microStretching

We all know how to stretch….right?

Bend over, touch your toes and hold for 30 seconds.

So, why is it that after years and years of static stretching after each and every workout, my hip flexors, hamstrings, abductors, calves, traps, pecs and entire shoulder girdle were always uber-tight and I was suffering from lower back spasms every few months?

  • Could it be that what we thought was right wasn’t?
  • Could it be that just about every personal trainer in the world is wrong?
  • Could it be that Mr. Toe Touch was wasting his time and perhaps even making things worse?

This is where I found myself about a year ago.

So I went looking for another way to stretch my tight muscles back into balance.

And I found two very different techniques that worked very well for me.

Today, I am going to introduce you to microStretching.

For those of you that need more info – here is an article written by microStretch guru Nikos Apostolopoulos that explains things in more detail.

Microstretching – Nikos C. Apostolopoulos

That’s it for today. I am going to let you chew on this concept for a little bit before we get into the “how to” details.

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8 thoughts on “microStretching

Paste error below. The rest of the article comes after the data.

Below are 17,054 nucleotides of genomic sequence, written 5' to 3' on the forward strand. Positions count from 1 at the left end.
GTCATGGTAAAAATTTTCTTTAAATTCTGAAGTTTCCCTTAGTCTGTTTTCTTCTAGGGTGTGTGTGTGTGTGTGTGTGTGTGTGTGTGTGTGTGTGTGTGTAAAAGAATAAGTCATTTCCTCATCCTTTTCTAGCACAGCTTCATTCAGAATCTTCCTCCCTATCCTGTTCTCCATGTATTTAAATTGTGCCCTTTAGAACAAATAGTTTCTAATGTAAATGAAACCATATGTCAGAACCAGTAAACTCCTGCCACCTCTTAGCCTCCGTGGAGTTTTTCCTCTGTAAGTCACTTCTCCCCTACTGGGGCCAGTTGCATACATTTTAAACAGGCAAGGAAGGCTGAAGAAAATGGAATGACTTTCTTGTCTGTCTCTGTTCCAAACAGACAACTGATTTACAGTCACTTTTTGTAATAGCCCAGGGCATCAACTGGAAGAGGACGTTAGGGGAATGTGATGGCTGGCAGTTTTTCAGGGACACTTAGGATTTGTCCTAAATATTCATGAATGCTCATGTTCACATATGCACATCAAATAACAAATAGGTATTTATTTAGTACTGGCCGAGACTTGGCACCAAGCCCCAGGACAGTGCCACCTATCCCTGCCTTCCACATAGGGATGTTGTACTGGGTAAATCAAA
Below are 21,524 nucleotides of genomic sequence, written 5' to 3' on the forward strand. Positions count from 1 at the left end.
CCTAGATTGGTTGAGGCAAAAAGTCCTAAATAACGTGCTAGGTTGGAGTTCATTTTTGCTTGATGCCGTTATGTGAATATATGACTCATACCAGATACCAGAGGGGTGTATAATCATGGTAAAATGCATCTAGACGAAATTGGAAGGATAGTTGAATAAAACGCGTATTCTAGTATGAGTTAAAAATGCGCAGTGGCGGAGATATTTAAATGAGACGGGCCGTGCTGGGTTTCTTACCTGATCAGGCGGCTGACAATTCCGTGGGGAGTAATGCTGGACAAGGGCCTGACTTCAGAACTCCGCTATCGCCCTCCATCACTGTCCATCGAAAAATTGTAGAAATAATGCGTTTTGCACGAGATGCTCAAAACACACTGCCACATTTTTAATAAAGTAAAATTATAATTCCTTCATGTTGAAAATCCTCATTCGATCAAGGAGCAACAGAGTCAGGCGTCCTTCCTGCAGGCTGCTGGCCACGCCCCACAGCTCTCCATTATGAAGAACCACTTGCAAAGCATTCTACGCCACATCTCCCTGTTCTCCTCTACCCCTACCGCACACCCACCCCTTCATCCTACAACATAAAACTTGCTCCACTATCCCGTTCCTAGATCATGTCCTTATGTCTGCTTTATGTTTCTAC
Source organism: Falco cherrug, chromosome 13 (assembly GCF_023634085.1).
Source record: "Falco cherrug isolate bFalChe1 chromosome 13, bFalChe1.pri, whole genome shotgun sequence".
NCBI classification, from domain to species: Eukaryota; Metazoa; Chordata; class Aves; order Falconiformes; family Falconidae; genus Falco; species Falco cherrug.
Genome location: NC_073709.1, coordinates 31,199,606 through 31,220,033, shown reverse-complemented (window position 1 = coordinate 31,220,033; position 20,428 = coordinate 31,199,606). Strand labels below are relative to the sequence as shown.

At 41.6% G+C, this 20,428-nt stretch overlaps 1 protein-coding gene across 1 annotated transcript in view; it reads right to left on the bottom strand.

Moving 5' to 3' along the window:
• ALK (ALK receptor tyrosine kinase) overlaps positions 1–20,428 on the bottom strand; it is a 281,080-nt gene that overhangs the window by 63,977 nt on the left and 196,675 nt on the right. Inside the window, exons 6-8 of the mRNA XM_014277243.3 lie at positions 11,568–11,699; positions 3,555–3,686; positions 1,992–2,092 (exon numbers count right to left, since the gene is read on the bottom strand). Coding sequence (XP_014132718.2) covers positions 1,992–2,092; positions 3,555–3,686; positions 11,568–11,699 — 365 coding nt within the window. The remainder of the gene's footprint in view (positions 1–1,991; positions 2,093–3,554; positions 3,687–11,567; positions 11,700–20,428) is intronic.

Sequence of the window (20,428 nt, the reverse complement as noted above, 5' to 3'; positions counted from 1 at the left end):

1. So if you target 5 main muscle groups (calves, quads, hamstrings, chest and shoulders), it should take just over 30 minutes? Who has time for that?

  2. Kevin,

    How many minutes a day does the average person watch tv, play video games, surf the net, etc….?

    You find the time to do your Crossfit workouts…after work, before work, on weekends. And I am sure that you have friends that just don’t have the time to workout with you.

  3. Isn’t microSTRETCHing the same as static stretching?
    In which case doessn’t it provide the same problems as you describe above?
    Stretching cannot be carried out successfully without the counter contraction – and the only useful stretch is one that moves in and out of it’s comfortable max range – determined by the body. It’s often surprising how much range there is about a joint when stretching in motion.
    The problem with static stretching, as you say, is simply that it’s static and the body isn’t designed to be static.
    Love the site Doug, looking forward to seeing what resistance stretching is all about…
    Gary

  4. Hey Gary

    On one level, yes…it is similar to regular static stretching, but on another level it is completely different.

    The aim of microstretching is reduction of inflammation to accelerate recovery and the creation of a flexibility reserve. The author’s belief is that traditional static stretching may be doing more harm than good.

    Take a look at his paper on the subject – link below the video.

    I would appreciate your pov on his concept as your knowledge re flexibility training goes well beyond mine.

  5. Its also important to recognise that you don’t just need to do one stretch per body part: several stretches per body part are required to get a decent stretch in, your body works on more the one plane.

  6. @Qwerty – The microstretching technique takes into account the different planes of motion in which body-parts operate

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